Consumers have long been able to insert a few coins for the likes of aspirin, ibuprofen, antacids and other common over-the-counter remedies. But some experts see a worrisome trend in making drugs like Plan B, which is kept behind the pharmacy counter, available in a vending machine.
Alexandra Stern, a professor of the history of medicine at the University of Michigan, said she wasn't questioning a woman's right to have access to Plan B, but whether making it so easily available is a good idea.
"Perhaps it is personalized medicine taken too far," she said. "It's part of the general trend that drugs are available for consumers without interface with a pharmacist or doctors. This trend has serious pitfalls."
Taking Plan B within 72 hours of rape, condom failure or just forgetting regular contraception can cut the chances of pregnancy by up to 89 percent. It works best if taken within 24 hours. Some religious conservatives consider the emergency contraceptive tantamount to an abortion drug.
The idea for a vending machine started at Shippensburg after a survey about health center services several years ago. Eighty-five percent of the respondents supported making Plan B available, school spokesman Peter Gigliotti said. The student government endorsed the idea.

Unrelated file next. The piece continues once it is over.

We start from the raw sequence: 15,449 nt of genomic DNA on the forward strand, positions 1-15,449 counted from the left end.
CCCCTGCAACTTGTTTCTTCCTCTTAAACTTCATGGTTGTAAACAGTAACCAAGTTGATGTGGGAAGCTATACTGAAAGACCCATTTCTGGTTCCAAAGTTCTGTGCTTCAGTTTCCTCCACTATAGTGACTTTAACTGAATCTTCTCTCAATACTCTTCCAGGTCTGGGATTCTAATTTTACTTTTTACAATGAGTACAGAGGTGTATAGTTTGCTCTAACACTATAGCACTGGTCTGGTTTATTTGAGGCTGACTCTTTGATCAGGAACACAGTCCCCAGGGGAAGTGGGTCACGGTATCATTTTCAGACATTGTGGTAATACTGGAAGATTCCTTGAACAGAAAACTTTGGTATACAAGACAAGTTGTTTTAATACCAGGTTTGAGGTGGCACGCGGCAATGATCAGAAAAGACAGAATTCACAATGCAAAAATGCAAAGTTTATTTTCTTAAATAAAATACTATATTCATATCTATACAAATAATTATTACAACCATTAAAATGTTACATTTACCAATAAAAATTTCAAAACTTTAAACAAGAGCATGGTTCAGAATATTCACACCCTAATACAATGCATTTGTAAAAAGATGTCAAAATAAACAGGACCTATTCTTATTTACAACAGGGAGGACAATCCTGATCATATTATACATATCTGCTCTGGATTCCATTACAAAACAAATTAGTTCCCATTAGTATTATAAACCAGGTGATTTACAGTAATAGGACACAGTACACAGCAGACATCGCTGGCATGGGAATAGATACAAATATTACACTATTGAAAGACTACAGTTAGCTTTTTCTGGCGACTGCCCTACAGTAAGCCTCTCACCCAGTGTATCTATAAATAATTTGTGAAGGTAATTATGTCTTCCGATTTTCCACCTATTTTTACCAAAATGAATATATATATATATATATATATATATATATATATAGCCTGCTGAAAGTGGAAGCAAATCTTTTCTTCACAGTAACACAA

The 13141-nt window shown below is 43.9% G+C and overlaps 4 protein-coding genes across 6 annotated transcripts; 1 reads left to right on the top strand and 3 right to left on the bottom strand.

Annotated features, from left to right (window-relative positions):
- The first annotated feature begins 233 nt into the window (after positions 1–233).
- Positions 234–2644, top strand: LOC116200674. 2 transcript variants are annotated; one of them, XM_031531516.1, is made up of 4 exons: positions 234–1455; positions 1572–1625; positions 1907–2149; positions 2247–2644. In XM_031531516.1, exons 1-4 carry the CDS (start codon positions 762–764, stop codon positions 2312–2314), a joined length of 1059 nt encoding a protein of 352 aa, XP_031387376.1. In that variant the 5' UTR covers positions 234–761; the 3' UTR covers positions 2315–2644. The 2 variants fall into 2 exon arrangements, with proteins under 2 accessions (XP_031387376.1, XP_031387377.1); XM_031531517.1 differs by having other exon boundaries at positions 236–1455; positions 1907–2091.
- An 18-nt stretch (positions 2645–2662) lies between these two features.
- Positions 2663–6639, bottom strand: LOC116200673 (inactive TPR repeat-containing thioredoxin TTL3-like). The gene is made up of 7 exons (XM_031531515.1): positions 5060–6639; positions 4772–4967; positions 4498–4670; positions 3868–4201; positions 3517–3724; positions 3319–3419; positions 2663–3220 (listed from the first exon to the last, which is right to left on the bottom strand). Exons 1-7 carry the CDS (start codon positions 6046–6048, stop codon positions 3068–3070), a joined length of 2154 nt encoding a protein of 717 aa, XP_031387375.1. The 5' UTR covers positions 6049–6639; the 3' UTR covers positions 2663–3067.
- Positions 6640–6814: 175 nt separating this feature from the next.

The machine is in the school's Etter Health Center, which only students and university employees can access, Gigliotti said in a statement. In addition, "no one can walk in off the street and go into the health center," he said; students must check in at a lobby desk before being allowed in.
Students and administrators at Shippensburg said they're puzzled that a single vending machine at a small school has attracted such attention. Matthew Kanzler, a senior, said a lot of students at the school weren't even aware of the machine until recently.
Most students do support the idea, he said — but not all.
"It's a way for students to get the help or care they need," he said, adding that students appreciate the on-campus health care because the school, about 130 miles from either Philadelphia or Pittsburgh, is so isolated.
In December, the Obama administration's top health official overruled her own drug regulators and stopped the Plan B pill from moving onto drugstore shelves next to condoms and other items. It remains available behind pharmacy counters.